I recently restored a later version Parkinsons 15 which was in a state and now fitted to the front of my bench, I have the smaller 14c fitted to the end.

I made a slight modification though by cutting some 28mm copper pipe in half lengthways and fitting 1 piece over the top of the screw. There is a slot on the rear casting and it is a nice tight fit so no extra fixings to keep it in place, greased the screw and the cover keeps the sawdust and shavings off.

Note the "deliberate" mistake in the photo which required me to take the damn thing apart and assemble it correctly.:whistle:
The mod looks a good idea for keeping the screw clear, although mine doesn't get that clogged - I have a separate vice for metal which may help.
 

TRITON

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You've made a god job of it OP. Can I say though take note that far as im aware the springs for the QR are irreplaceable, so dont do it up tight in case it breaks. I took some research when restoring mine, and found that the springs for the QR werent available anywhere and nobody had found anything to replace them with.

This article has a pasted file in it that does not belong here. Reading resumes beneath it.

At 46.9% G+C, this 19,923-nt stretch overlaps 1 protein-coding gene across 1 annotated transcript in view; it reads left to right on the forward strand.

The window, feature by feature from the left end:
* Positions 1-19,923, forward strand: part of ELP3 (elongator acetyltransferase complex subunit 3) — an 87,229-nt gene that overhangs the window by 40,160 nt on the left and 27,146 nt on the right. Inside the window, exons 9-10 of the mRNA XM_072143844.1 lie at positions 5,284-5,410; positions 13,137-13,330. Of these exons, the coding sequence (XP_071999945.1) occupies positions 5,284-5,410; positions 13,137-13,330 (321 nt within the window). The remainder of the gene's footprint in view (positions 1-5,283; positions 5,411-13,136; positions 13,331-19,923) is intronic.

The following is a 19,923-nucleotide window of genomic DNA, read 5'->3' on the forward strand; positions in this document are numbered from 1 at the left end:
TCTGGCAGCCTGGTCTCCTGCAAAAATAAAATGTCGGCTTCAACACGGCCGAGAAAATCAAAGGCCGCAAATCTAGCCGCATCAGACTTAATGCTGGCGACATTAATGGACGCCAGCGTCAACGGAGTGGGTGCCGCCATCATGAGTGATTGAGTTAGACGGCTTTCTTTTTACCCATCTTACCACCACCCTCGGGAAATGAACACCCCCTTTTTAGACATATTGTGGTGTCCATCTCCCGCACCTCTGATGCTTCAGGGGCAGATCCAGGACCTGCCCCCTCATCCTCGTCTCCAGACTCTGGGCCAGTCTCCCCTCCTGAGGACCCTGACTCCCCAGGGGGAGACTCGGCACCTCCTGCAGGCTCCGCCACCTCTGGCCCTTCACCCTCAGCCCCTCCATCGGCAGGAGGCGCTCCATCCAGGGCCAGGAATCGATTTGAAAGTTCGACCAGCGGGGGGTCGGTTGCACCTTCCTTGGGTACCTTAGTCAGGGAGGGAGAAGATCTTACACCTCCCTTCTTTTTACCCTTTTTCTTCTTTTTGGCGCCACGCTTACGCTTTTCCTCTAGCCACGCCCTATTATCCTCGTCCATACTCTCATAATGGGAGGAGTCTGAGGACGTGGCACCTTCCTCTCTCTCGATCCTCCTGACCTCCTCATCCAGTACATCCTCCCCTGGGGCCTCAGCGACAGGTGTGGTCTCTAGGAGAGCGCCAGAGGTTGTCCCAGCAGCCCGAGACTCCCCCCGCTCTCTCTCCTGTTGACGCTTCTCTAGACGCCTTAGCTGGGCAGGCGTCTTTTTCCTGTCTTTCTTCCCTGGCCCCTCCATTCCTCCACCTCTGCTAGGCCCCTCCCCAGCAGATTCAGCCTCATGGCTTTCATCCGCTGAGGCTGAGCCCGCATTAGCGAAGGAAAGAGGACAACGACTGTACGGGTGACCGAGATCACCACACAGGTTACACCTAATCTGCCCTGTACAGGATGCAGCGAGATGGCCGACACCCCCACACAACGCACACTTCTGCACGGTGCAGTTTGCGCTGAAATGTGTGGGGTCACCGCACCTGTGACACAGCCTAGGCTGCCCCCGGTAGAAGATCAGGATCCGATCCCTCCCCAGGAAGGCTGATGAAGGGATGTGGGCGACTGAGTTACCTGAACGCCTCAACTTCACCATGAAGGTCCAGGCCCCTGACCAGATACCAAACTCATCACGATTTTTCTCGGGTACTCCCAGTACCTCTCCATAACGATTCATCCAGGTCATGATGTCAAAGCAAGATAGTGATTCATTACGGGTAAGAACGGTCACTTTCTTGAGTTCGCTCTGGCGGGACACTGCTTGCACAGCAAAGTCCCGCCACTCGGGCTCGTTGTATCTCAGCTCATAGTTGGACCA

I recently restored a later version Parkinsons 15 which was in a state and now fitted to the front of my bench
Thats the one I have. Found it 'Doon the Barras' Got it for £15 and it was quite rusty though cleaned up really well and been in use now for nearly 2 decades.

When I got it I offered £15 and the trader had a friend with him who kept piping in that i should be paying much more. Unwelcome comments .
So I said. Do you pay this mans mortgage ?. The friend said whit ?, I says, do you pay this man's mortgage. He admits no, so I tells him to keep his F'ing opinions to himself. :ROFLMAO:
 

dickm

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Interestingly, virtually all the bench engineering-type vices (ie not woodworking) have what are effectively cast iron (or a few, cast steel) "rails" (yes they do break occasionally at that same point).

Anyway, well done with your repairs - skill needed to keep that alignment.